Although creatine has been through some research, there is none that has indicated its safety in users under the age of 19 which is the largest demographic of users that experience overdose (Ehrlich 2011). Because creatine occurs naturally with the consumption of meat products and production within the liver and kidneys from amino acids, when one supplements their diet with exogenous creatine, it slows the production of natural creatine thus increasing their need to take supplements and furthering the original issue (Jenkins 1998).
Furthermore, the negative effects of creatine may be compounded by the other contents in the supplements. FDA Regulation of Supplements The Food and Drug Administration in the United States does not regulate the contents of nutritional supplements nor does it regulate/ensure proper labeling on product containers. The FDA simply requires reporting of adverse reactions to the contents of said supplements as they occur. Because of the lack of regulation from the FDA, any supplement, including creatine, could potentially contain substances harmful to the user as an athlete and/or as a human being (Jenkins 1998).
For instance, there have been reports of contaminants within creatine such as dicyandiamide and dihydrotriazine, which are both microbiocides: substances that kill microbes or 90% of cells in the human body (Greenwood 2008). Further, since creatine is still mostly a mystery with regards to its effects on important organ systems and its effects when combined with commonly consumed substances such as energy drinks and over-the-counter drugs, ingesting it can prove to be extremely dangerous seeing as how a majority of Americans use these substances on a regular basis.
Conclusion The use of creatine, though heavily encouraged by the demands of society on athletes to be stronger or faster than their competitors, has the potential to ruin an athlete’s career because of the multitude of risks. One may see the words “all natural” on a bottle and assume that creatine supplements are safe to consume, but athletes should be educated about the possible effects on his or her body and athletic career in the long run.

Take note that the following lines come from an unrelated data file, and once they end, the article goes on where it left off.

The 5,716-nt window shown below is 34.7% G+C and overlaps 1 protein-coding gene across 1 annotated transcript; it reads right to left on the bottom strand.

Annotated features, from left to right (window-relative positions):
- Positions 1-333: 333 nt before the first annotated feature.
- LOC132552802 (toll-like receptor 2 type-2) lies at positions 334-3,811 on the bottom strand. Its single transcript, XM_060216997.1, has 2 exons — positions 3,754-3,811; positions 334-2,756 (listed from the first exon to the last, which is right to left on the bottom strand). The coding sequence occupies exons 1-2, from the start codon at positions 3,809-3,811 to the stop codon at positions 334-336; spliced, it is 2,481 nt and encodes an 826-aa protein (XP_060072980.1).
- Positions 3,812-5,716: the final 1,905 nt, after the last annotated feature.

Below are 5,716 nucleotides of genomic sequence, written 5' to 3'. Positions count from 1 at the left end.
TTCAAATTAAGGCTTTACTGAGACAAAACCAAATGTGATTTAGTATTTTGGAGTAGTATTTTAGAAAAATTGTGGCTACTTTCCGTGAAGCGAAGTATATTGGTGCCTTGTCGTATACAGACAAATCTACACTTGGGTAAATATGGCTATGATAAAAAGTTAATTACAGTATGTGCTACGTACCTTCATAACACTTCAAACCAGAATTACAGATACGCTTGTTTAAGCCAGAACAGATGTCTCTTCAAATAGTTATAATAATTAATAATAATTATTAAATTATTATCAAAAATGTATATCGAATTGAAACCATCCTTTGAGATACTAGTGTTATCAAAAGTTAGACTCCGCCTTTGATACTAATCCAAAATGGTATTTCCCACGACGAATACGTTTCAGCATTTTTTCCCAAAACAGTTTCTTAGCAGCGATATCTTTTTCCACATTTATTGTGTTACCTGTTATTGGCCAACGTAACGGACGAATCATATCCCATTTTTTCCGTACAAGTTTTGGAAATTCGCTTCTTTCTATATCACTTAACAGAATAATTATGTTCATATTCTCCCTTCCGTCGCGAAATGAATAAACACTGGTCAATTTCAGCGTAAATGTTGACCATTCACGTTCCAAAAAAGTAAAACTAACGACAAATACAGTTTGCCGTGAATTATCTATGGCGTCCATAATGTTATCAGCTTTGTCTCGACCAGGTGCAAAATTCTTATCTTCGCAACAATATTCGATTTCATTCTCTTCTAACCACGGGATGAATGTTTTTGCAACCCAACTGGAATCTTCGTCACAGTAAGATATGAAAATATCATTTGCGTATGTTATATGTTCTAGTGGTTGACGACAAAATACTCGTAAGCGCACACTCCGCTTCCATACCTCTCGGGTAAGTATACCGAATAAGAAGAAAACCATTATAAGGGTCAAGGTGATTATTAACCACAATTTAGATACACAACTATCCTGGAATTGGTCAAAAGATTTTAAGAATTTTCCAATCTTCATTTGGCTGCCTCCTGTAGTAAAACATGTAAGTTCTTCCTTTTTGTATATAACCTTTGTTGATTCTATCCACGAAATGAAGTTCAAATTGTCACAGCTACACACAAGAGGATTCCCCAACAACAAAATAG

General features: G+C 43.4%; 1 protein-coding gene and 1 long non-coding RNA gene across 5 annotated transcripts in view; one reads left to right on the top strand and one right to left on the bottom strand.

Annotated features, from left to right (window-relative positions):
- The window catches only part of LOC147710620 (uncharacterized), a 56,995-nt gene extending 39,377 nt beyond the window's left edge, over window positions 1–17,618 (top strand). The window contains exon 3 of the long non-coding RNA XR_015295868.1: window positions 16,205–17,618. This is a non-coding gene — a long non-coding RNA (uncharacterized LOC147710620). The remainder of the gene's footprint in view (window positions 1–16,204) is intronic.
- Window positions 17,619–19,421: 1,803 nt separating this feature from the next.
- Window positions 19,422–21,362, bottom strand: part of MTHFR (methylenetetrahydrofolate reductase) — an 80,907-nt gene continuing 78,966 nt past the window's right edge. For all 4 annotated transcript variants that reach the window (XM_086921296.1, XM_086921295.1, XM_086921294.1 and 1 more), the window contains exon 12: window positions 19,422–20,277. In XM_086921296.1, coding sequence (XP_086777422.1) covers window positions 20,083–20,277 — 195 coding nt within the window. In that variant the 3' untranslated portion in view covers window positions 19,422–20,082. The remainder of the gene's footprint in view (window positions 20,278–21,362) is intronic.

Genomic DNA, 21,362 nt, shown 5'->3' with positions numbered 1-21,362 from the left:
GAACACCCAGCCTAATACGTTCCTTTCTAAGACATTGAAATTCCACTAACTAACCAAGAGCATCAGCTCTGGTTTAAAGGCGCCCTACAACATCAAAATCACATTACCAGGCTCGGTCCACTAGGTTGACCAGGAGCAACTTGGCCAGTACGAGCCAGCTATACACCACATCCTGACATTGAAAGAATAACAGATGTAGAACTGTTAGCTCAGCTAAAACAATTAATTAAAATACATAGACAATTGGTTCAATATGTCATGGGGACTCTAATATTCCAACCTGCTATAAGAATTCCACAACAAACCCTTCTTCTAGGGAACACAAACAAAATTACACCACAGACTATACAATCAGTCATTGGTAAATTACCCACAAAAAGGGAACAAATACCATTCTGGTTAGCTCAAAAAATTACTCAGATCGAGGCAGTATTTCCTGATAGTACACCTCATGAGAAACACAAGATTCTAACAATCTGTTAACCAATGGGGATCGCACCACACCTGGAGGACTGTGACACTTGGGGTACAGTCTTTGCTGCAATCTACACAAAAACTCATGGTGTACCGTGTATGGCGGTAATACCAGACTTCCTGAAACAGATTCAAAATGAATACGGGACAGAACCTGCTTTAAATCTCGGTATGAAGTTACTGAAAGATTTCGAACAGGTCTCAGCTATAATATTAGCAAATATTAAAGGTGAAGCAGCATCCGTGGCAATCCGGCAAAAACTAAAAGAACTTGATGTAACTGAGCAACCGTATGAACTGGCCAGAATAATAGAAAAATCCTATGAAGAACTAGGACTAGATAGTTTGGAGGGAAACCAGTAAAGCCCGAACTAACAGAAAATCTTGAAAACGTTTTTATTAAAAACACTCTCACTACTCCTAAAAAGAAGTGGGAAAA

Creatine needs to be banned in athletic competition and competitors need to be subject to testing like that of anabolic steroids until further research and innovations have been completed to ensure the integrity and safety of the product. The FDA needs to implement more restrictive regulations on supplements of any kind to reduce the possibility of contamination and/or improper labeling. There is no doubt that creatine had a multitude of effects based on its natural rigins within the body, but athletes, and people in general, need to be smart about what they put in their body and weigh the risks over the benefits.
References Ehrlich S, reviewer. 2011. Creatine [Internet]. Baltimore, MD: University of Maryland Medical System; [cited 2012 Sept 13]. Available from: http://www. umm. edu/altmed/articles/creatine-000297. htm Greenwood M. 2008. Creatine overview: facts, fallacies, and future. Essentials of Creatine in Sports and Health. [Cited 2012 Sept 11]; 211-240. SpringerLink [Internet]. Springer, Part of Springer Science+Business Media. date unknown]. Available from: http://www. springerlink. com/content/p5x7536l76h55717/fulltext. pdf. System Requirements: Adobe Acrobat Reader and subscription required for access. Jenkins MA, author. 1998. Creatine supplementation in athletes: review [Internet]. SportsMed Web; [cited 2012 Sept 11]. Available from: http://www. rice. edu/~jenky/sports/creatine. html Unknown, compiler/author. 2011. Creatine supplements [Internet]. American Academy of Orthopaedic Surgeons; [cited 2012 Sept 13]. Available from: http://orthoinfo. aaos. org/topic. cfm? topic=a00373